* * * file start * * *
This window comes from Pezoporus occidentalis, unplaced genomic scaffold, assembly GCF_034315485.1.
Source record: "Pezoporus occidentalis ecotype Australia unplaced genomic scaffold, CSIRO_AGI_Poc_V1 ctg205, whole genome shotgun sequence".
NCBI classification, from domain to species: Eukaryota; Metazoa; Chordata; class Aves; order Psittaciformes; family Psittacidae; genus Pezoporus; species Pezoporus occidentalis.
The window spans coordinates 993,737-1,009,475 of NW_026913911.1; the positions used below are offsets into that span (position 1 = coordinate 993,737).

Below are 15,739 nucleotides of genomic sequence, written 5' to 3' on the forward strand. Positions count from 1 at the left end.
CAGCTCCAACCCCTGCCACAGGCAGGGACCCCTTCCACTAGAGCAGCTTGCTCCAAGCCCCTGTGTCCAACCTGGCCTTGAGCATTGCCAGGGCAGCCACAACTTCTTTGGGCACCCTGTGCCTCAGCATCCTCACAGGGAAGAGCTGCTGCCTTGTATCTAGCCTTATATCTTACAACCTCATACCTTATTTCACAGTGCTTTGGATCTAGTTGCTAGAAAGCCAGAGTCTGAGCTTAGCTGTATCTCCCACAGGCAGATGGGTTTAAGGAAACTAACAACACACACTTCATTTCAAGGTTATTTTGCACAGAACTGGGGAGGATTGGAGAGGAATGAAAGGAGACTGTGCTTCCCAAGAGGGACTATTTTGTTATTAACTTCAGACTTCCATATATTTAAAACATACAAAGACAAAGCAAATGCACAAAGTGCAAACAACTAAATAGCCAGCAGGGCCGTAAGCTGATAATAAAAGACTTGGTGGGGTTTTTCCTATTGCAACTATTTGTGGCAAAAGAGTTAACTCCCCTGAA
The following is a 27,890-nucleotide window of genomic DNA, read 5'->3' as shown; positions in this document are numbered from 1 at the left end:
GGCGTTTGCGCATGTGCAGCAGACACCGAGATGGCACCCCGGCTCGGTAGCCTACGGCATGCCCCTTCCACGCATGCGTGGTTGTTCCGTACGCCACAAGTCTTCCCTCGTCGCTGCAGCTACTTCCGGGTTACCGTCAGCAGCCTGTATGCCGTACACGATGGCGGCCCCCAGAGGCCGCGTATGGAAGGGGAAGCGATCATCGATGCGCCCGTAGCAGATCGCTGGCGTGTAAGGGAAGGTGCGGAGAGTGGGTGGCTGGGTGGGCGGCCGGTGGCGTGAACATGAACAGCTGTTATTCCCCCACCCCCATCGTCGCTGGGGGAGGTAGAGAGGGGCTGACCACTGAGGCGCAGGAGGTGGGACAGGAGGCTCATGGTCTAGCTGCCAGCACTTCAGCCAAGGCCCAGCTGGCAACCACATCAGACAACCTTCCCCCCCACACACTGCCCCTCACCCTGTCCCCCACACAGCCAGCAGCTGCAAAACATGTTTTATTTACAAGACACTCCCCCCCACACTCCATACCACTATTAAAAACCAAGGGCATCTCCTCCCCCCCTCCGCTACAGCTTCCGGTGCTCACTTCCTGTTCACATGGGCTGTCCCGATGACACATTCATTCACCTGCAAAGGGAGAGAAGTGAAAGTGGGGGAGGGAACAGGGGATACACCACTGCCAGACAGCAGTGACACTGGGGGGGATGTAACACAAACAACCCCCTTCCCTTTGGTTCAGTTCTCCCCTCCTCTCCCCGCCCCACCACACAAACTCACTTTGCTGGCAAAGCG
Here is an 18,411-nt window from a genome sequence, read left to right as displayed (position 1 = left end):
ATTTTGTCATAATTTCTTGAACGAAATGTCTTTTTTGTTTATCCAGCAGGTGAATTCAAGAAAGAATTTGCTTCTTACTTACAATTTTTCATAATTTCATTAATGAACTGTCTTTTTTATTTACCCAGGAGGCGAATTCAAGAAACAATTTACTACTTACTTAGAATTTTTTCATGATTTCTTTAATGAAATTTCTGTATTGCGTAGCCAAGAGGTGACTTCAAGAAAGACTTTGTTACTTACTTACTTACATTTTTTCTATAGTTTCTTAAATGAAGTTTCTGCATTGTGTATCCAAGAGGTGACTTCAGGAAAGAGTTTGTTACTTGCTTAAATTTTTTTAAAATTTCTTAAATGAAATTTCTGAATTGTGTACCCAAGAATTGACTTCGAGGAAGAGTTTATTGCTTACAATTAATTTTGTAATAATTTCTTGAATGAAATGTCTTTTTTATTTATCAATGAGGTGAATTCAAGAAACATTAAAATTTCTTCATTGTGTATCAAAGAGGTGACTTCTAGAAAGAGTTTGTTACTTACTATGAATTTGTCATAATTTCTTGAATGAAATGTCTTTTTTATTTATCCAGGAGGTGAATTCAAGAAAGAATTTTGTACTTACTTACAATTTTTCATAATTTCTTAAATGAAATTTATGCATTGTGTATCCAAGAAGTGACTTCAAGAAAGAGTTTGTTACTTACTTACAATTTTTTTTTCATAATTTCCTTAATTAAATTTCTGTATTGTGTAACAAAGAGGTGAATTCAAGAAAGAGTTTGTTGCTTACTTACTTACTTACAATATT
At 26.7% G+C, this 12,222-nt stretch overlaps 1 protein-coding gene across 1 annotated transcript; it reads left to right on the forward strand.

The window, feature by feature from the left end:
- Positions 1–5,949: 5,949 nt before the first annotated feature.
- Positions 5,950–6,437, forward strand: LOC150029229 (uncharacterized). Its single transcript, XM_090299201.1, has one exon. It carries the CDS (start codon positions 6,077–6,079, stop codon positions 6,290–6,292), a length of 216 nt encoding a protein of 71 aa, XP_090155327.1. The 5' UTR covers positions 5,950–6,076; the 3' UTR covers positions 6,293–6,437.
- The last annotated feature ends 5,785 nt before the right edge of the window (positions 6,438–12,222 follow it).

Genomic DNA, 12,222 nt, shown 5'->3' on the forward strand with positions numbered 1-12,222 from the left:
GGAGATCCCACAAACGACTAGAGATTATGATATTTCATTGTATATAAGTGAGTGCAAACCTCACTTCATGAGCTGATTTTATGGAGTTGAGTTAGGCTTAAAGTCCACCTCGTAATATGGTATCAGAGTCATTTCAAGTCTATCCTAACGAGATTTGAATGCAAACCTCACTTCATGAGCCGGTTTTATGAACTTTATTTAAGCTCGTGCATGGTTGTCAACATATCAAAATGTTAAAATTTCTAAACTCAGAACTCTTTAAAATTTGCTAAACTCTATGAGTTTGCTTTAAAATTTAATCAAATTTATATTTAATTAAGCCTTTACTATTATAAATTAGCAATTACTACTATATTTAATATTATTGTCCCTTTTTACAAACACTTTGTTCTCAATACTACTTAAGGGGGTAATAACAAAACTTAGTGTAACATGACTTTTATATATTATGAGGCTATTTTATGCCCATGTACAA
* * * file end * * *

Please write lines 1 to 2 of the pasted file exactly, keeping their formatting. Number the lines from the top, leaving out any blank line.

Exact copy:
This window comes from Pezoporus occidentalis, unplaced genomic scaffold, assembly GCF_034315485.1.
Source record: "Pezoporus occidentalis ecotype Australia unplaced genomic scaffold, CSIRO_AGI_Poc_V1 ctg205, whole genome shotgun sequence".